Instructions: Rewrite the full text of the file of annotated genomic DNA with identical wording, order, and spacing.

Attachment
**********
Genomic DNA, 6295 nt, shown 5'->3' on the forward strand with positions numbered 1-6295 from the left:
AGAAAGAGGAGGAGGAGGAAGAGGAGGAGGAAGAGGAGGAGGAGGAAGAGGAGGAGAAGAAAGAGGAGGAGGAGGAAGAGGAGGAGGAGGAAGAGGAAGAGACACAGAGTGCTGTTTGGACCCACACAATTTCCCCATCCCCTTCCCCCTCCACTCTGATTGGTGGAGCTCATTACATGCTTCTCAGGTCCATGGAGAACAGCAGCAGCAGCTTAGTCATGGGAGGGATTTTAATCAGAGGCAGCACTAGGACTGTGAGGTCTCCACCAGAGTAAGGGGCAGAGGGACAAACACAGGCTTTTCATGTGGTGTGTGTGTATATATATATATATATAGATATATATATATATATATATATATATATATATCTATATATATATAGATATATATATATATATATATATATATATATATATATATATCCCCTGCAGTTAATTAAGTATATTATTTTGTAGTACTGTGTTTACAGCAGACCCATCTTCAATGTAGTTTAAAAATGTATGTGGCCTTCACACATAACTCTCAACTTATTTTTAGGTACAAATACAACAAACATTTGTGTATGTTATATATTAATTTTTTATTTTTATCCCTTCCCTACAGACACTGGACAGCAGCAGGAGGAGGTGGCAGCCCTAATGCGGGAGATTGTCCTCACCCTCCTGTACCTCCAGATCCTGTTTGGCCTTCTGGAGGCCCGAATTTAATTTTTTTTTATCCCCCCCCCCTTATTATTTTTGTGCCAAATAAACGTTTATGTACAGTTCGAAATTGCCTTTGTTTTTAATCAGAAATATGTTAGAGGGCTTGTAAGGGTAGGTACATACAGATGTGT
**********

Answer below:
Genomic DNA, 6295 nt, shown 5'->3' on the forward strand with positions numbered 1-6295 from the left:
AGAAAGAGGAGGAGGAGGAAGAGGAGGAGGAAGAGGAGGAGGAGGAAGAGGAGGAGAAGAAAGAGGAGGAGGAGGAAGAGGAGGAGGAGGAAGAGGAAGAGACACAGAGTGCTGTTTGGACCCACACAATTTCCCCATCCCCTTCCCCCTCCACTCTGATTGGTGGAGCTCATTACATGCTTCTCAGGTCCATGGAGAACAGCAGCAGCAGCTTAGTCATGGGAGGGATTTTAATCAGAGGCAGCACTAGGACTGTGAGGTCTCCACCAGAGTAAGGGGCAGAGGGACAAACACAGGCTTTTCATGTGGTGTGTGTGTATATATATATATATATAGATATATATATATATATATATATATATATATATCTATATATATATAGATATATATATATATATATATATATATATATATATATATATCCCCTGCAGTTAATTAAGTATATTATTTTGTAGTACTGTGTTTACAGCAGACCCATCTTCAATGTAGTTTAAAAATGTATGTGGCCTTCACACATAACTCTCAACTTATTTTTAGGTACAAATACAACAAACATTTGTGTATGTTATATATTAATTTTTTATTTTTATCCCTTCCCTACAGACACTGGACAGCAGCAGGAGGAGGTGGCAGCCCTAATGCGGGAGATTGTCCTCACCCTCCTGTACCTCCAGATCCTGTTTGGCCTTCTGGAGGCCCGAATTTAATTTTTTTTTATCCCCCCCCCCTTATTATTTTTGTGCCAAATAAACGTTTATGTACAGTTCGAAATTGCCTTTGTTTTTAATCAGAAATATGTTAGAGGGCTTGTAAGGGTAGGTACATACAGATGTGT